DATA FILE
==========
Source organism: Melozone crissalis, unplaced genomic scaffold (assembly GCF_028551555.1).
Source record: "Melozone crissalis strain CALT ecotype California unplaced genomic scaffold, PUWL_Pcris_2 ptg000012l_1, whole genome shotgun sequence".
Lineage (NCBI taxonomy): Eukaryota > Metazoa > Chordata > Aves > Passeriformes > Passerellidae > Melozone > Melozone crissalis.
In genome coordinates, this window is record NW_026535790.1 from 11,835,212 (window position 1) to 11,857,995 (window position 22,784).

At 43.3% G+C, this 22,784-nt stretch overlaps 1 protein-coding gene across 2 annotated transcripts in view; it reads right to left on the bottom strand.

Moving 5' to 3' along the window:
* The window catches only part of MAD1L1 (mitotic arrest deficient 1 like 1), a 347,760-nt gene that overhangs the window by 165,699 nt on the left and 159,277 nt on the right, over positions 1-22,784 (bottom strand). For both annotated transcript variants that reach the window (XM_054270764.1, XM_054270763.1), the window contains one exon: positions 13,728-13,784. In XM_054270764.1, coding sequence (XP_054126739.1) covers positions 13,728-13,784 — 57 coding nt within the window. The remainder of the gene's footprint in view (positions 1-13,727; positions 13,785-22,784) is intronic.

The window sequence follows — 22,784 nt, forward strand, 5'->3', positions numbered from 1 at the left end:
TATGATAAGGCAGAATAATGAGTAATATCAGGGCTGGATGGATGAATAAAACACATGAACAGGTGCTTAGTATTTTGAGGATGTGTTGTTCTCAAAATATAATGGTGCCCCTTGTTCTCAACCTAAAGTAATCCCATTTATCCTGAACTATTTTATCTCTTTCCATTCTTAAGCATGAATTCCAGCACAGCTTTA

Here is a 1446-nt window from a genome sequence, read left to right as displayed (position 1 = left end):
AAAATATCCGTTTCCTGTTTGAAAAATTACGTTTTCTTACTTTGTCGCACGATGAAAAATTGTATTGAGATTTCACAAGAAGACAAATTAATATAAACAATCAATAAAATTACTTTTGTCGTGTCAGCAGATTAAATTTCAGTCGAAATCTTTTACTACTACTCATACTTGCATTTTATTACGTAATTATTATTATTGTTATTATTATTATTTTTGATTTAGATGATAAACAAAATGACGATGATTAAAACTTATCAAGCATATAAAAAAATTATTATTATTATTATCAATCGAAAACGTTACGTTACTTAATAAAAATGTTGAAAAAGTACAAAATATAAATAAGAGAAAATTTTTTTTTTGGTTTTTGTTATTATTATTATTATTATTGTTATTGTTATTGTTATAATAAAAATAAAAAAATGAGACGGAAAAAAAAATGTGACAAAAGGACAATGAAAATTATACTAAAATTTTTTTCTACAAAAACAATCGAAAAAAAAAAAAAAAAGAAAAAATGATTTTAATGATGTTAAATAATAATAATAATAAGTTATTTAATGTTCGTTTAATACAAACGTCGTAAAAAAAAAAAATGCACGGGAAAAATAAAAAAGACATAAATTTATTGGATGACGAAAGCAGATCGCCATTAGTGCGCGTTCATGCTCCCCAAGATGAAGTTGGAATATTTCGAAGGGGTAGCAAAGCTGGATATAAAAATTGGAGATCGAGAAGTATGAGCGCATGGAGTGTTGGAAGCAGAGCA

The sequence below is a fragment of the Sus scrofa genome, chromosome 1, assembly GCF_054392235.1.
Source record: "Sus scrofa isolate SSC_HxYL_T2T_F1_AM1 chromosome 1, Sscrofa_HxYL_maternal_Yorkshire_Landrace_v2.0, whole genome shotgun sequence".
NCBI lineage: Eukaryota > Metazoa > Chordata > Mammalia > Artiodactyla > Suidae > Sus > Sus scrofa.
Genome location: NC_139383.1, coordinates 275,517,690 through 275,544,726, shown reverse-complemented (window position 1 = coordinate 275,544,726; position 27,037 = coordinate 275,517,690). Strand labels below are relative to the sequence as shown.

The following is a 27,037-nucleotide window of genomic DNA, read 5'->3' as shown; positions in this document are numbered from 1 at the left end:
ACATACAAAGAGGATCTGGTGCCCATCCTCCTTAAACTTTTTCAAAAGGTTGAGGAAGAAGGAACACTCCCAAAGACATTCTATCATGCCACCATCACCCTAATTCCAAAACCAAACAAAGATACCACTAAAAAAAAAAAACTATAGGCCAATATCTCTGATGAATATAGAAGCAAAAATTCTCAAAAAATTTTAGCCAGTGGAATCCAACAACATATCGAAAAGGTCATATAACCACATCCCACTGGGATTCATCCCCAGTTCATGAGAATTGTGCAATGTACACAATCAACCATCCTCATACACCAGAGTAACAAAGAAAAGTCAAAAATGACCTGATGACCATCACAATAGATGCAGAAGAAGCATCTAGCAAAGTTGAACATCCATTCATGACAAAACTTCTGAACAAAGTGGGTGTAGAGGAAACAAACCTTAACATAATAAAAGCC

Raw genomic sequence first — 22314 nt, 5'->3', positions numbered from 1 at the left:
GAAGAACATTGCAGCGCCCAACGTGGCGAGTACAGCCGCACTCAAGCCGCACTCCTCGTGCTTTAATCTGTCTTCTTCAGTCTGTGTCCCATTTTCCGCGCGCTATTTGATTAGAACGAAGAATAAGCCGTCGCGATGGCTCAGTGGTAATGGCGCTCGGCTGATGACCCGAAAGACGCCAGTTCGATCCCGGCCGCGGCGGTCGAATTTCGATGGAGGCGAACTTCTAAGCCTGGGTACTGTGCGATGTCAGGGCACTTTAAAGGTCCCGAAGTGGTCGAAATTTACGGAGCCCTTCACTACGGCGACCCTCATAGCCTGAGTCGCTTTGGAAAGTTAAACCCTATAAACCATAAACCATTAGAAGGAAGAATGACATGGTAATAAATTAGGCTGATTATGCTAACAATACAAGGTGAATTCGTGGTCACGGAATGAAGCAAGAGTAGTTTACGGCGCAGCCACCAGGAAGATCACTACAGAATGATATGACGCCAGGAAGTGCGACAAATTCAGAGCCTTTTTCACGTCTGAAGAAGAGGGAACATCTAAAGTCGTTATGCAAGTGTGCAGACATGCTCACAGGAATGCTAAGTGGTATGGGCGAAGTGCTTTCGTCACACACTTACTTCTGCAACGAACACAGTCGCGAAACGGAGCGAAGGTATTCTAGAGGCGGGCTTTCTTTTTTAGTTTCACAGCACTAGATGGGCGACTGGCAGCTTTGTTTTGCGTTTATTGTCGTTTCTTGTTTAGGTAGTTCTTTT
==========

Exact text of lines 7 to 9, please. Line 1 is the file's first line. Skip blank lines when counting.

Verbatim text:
* The window catches only part of MAD1L1 (mitotic arrest deficient 1 like 1), a 347,760-nt gene that overhangs the window by 165,699 nt on the left and 159,277 nt on the right, over positions 1-22,784 (bottom strand). For both annotated transcript variants that reach the window (XM_054270764.1, XM_054270763.1), the window contains one exon: positions 13,728-13,784. In XM_054270764.1, coding sequence (XP_054126739.1) covers positions 13,728-13,784 — 57 coding nt within the window. The remainder of the gene's footprint in view (positions 1-13,727; positions 13,785-22,784) is intronic.

The window sequence follows — 22,784 nt, forward strand, 5'->3', positions numbered from 1 at the left end:
TATGATAAGGCAGAATAATGAGTAATATCAGGGCTGGATGGATGAATAAAACACATGAACAGGTGCTTAGTATTTTGAGGATGTGTTGTTCTCAAAATATAATGGTGCCCCTTGTTCTCAACCTAAAGTAATCCCATTTATCCTGAACTATTTTATCTCTTTCCATTCTTAAGCATGAATTCCAGCACAGCTTTA